Side Effects of a Melatonin Overdose
Melatonin supplements are a synthetic version of the naturally occurring hormone melatonin, which helps regulate your body's sleep-wake cycle. Taking appropriate doses of melatonin may help alleviate issues associated with sleeping problems, such as insomnia and jet lag, according to MedlinePlus. Before taking this supplement, discuss the side effects of a melatonin overdose with your medical provider.
Severe drowsiness may occur if you take an unusually large dose of melatonin, Drugs.com warns. This supplement is typically used to induce sleep and may affect your ability to remain attentive or focused during your daily activities. Excessive drowsiness may cause you to fall asleep shortly after treatment and you may remain asleep for several hours.
Melatonin and Cardiac Arrest
High doses of melatonin may irritate your digestive tract. Consequently, you may experience stomach irritation, nausea or vomiting following an overdose of melatonin. These side effects may also contribute to a decrease in your normal appetite. Consult a doctor as soon as possible if you experience severe stomach discomfort or persistent vomiting after taking melatonin.
- High doses of melatonin may irritate your digestive tract.
- Consequently, you may experience stomach irritation, nausea or vomiting following an overdose of melatonin.
Headache pain may arise following an overdose of this supplement. This side effect may interfere with your ability to focus on daily tasks and can exacerbate sensations of drowsiness or fatigue. If you develop sudden or severe headache pain after taking melatonin, seek care from your primary medical provider.
Melatonin and Cardiac Arrest
Melatonin and Alprazolam for Anxiety
Melatonin Risks & Side Effects
Side Effects of Deglycyrrhizinated Licorice
Colofac Side Effects
Melatonin Side Effects in 3-Year-Olds
What Are the Symptoms of Withdrawal From Hydrocodone?
Sleep Side Effects of Melatonin
Side Effects of Propranolol
Side Effects of the NAC Supplement
- Drugs: Melatonin
- MedlinePlus: Melatonin
- Buscemi N, Vandermeer B, Hooton N, et al. The efficacy and safety of exogenous melatonin for primary sleep disorders. A meta-analysis. J Gen Intern Med 2005;20:1151-8. doi:10.1111/j.1525-1497.2005.0243.x
- James M, Tremea MO, Jones JS, Krohmer JR. Can melatonin improve adaptation to night shift? Am J Emerg Med 1998;16:367-70. doi:10.1016/s0735-6757(98)90129-2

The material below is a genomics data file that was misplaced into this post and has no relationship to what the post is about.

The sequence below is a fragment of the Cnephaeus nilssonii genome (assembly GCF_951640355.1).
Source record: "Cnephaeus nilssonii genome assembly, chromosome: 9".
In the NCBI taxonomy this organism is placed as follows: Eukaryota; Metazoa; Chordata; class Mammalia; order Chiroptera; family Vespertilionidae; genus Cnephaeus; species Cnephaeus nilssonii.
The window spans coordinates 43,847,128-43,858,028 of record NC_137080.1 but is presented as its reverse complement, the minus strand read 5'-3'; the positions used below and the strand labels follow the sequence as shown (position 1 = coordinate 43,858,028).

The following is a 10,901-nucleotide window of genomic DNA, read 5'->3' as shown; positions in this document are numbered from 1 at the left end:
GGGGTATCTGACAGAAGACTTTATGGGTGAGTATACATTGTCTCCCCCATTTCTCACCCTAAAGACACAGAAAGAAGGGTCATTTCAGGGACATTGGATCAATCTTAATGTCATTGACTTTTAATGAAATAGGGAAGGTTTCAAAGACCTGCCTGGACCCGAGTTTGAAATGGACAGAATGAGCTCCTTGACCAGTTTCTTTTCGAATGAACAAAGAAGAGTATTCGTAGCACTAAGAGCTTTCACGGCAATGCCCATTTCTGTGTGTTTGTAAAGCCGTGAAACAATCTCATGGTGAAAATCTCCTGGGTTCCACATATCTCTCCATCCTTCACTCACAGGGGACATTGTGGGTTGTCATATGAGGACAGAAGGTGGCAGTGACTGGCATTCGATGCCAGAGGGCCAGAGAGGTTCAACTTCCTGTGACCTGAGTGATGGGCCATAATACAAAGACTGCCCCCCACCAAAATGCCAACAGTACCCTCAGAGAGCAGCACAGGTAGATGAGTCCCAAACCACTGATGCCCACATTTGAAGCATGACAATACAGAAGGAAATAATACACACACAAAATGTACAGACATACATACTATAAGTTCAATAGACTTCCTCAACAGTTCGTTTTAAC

- Fischer, S., Smolnik, R., Herms, M., Born, J., and Fehm, H. L. Melatonin acutely improves the neuroendocrine architecture of sleep in blind individuals. J Clin Endocrinol.Metab 2003;88(11):5315-5320. doi10.1210/jc.2003-030540
- Gringras P, Gamble C, Jones AP, et al; MENDS Study Group. Melatonin for sleep problems in children with neurodevelopmental disorders: randomised double masked placebo controlled trial. BMJ. 2012 Nov 5;345:e6664. doi10.1136/bmj.e6664
- Jan, J. E., Hamilton, D., Seward, N., Fast, D. K., Freeman, R. D., and Laudon, M. Clinical trials of controlled-release melatonin in children with sleep- wake cycle disorders. J Pineal Res 2000;29(1):34-39.
- Nagtegaal JE, Laurant MW, Kerkhof GA, et al. Effects of melatonin on the quality of life in patients with delayed sleep phase syndrome. J Psychosom Res 2000;48:45-50. doi:10.1016/s0022-3999(99)00075-6
- Natural Standard. "Melatonin" Mayoclinic.com.
- PDRHealth. "Melatonin"
- Rossignol, D. A. and Frye, R. E. Melatonin in autism spectrum disorders: a systematic review and meta-analysis. Dev.Med.Child Neurol. 2011;53(9):783-792. doi:10.1111/j.1469-8749.2011.03980.x
- Sack RL, Brandes RW, Kendall AR, et al. Entrainment of free-running circadian rhythms by melatonin in blind people. N Engl J Med 2000;343:1070-7. doi:10.1056/NEJM200010123431503
Rae Uddin has worked as a freelance writer and editor since 2004. She specializes in scientific journalism and medical and technical writing. Her work has appeared in various online publications. Uddin earned her Master of Science in integrated biomedical sciences with an emphasis in molecular and cellular biochemistry from the University of Kentucky College of Medicine.